The U2 360º Tour 2011 finally made it's way to Busch Stadium last night after two years of seemingly non-stop world touring. In that time, this tour feels like it's become a must-shoot for music photographers, in spite of the ubiquity of the images and perhaps even because of that same fact.
For a band that's taken the world's largest touring stage to the edges of the globe and back, I don't think there's much need to introduce these guys. But for insight on how these images were made, stay tuned for the full shooting notes at the end of the post.
First off, big shout out to BorrowLenses.com, who hooked up the D3s, D7000, and Nikon 200-400mm f/4 VR. The latter was indispensable for this this big shoot.
- Nikon D3s
- Nikon D3
- Nikon D7000
U2 is an interesting show. For one, the band credentials what seems like every legitimate outlet that applies. At this show, there were about 17 or so press photographers. But more than a crowded photo area, the technical shooting considerations of this show added up for some challenges.
The shooting position for the show is a small platform that's about 1-foot off the ground, just outside the outer ring that circles that main stage. There are no fans in between the platform and the walkway, but there are fans in between the walkway and the main circular stage.
Overall, the shooting position is pretty close considering the scale of the show, but it's still deeply telephoto lens territory.
Here's a multi-image pano shot from the shooting platform – just outside the outer ring of the stage, but within the legs of the claw.
In terms of gear, I shot with the Nikon 200-400mm f/4 VR II on the Nikon D7000 as the main setup. While I was using the amazing Nikon D3s, I still wanted the 1.5x crop factor that the D7000 gave me, even at the expensive of high ISO image quality. Sometimes, you just need to get there. This was one of those shows.
The next most-used lens was the Nikon 70-200mm f/2.8, which I paired on my Nikon D3 body. This was good for full-stage shots at 70mm (full-band that is) due to the distance. The 24-70mm f/2.8 on the Nikon D3s was the least used lens of the three, simply due to the distances involved.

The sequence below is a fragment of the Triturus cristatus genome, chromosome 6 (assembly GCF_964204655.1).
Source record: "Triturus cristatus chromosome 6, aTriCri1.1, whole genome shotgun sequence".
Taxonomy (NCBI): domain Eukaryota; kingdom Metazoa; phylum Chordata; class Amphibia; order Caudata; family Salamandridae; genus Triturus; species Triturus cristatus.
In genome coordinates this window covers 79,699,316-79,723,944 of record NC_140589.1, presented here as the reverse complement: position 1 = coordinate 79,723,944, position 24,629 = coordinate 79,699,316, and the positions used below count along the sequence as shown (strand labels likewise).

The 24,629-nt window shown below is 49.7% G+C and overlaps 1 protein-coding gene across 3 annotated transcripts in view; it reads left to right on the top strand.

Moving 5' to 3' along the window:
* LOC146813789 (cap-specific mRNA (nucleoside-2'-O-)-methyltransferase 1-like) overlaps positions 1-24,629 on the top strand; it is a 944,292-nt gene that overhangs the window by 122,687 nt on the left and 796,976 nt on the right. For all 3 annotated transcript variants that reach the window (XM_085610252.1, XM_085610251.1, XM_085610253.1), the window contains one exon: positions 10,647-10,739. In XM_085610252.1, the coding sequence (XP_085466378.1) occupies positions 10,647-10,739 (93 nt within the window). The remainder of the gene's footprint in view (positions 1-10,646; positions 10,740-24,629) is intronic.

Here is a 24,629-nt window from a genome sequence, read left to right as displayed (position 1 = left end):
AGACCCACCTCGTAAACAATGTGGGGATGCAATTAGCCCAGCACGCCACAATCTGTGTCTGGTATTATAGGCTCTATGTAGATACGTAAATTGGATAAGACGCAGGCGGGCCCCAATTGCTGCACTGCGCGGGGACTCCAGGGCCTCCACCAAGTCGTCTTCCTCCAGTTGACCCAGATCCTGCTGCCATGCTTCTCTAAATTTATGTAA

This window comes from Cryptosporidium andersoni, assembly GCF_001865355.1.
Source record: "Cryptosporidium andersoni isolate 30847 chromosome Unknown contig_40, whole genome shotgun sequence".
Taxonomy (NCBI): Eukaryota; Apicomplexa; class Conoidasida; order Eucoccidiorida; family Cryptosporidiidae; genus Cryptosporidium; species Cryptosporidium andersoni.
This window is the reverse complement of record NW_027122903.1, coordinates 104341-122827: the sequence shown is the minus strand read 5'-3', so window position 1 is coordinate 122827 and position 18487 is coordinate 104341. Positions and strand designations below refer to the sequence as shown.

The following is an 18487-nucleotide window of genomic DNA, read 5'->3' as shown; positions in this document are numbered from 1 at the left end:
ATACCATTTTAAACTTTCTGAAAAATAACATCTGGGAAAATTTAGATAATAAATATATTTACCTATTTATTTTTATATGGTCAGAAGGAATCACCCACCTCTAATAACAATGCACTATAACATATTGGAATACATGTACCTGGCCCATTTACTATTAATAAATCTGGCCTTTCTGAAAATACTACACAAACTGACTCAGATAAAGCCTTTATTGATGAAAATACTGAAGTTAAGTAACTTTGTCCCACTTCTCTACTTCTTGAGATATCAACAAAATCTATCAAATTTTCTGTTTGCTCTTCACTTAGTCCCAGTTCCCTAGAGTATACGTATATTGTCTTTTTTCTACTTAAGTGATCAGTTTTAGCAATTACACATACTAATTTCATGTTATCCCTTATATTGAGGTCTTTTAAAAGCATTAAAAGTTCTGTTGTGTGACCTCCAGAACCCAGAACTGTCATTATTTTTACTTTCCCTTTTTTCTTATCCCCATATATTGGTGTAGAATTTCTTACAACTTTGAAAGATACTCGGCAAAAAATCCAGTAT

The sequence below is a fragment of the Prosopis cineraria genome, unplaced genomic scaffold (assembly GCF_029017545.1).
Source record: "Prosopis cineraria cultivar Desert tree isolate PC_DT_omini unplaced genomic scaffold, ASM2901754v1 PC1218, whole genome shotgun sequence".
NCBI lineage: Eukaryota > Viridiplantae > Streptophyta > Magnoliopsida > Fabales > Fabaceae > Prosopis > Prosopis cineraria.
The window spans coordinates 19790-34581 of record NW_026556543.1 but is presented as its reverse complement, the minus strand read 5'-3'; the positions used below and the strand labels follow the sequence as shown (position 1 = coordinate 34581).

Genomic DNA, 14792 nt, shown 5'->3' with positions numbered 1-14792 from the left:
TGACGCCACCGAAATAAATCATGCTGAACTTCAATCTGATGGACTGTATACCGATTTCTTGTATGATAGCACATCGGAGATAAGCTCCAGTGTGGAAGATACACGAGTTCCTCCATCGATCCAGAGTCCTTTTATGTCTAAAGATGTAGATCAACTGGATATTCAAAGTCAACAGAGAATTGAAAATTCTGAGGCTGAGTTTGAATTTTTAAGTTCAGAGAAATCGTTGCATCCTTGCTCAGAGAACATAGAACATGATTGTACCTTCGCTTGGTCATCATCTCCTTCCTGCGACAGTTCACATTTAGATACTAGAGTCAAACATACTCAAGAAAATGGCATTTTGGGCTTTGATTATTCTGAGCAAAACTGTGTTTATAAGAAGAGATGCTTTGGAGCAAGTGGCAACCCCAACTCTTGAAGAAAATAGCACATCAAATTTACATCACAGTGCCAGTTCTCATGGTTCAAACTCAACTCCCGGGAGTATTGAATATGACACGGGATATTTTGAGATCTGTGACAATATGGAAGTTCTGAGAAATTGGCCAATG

In terms of lighting, this is technically a challenging shoot for the first two songs, due to the fact that the band is rimlit, with every little frontlighting, if any. Compounding this fact is the use of lots of haze for the first two songs, including haze that was blowing out from directly behind the photographer's platform!
The third song arguably has the cleanest lighting, but it's also the song where the photographer's attention is split the most. Bono moves away from the mic and takes a little walk to pal around with Adam Clayton, while The Edge also takes a stroll stage right, crossing over the inner GA section and out to the outer ring. For this show, The Edge was walking at a good clip and basically passed the photo pit without pause, which was a little disappointing.
No epic guitar posturing to be had, unfortunately, as we've seen in images from other shows. The fact that The Edge's face was lit entirely with red light didn't help. Though I was expecting the money shots of The Edge to come from this third song positioning, I think the best opportunities came during the first song, where the haze and lighting worked out a little better for The Edge due to his body angle.
Shortly after The Edge's walk, Adam comes to the front of the main stage nearest to the photographers, which did make for some good photo ops, though that's as close as he got to our position. 200mm was perfect as a horizontal frame while he rocked a power stance.
At the end of the third song, Bono came out on the walkway and started walking toward the photographers' island, but stopped quite a ways away – again, more 200-400mm territory than anything. As a tradeoff, though, Bono is lit with pure white light for totally clean shots – the best he was lit of the set, easily.
For me, a show like this is all about playing the band's game. The shooting position and lighting for the first three songs all seem very carefully designed to ensure photographers can make a relatively narrow range of images, for better or for worse. Work within these constraints, and a shoot like this is a cakewalk. Fight them, and it's just a big headache that you can't possible fight against and win.
Still, it's been very interesting to see what images other photographers have made over the last two years as the band has changed it up and as the shooters differ. I think that despite a lot of strict limitations for this show – distance, lighting, duration – there's actually a beautiful range of different kinds of images from this tour. I'm glad I got to throw my hat into the ring. Or the Claw, as it were.
Big shout out to BorrowLenses.com, from whom I rented the Nikon D3s, D7000, and Nikon 200-400mm f/4 VR II that were used for this shoot. If you ever in the market to rent equipment for a gig or want to try out some gear before deciding to buy, check these guys out.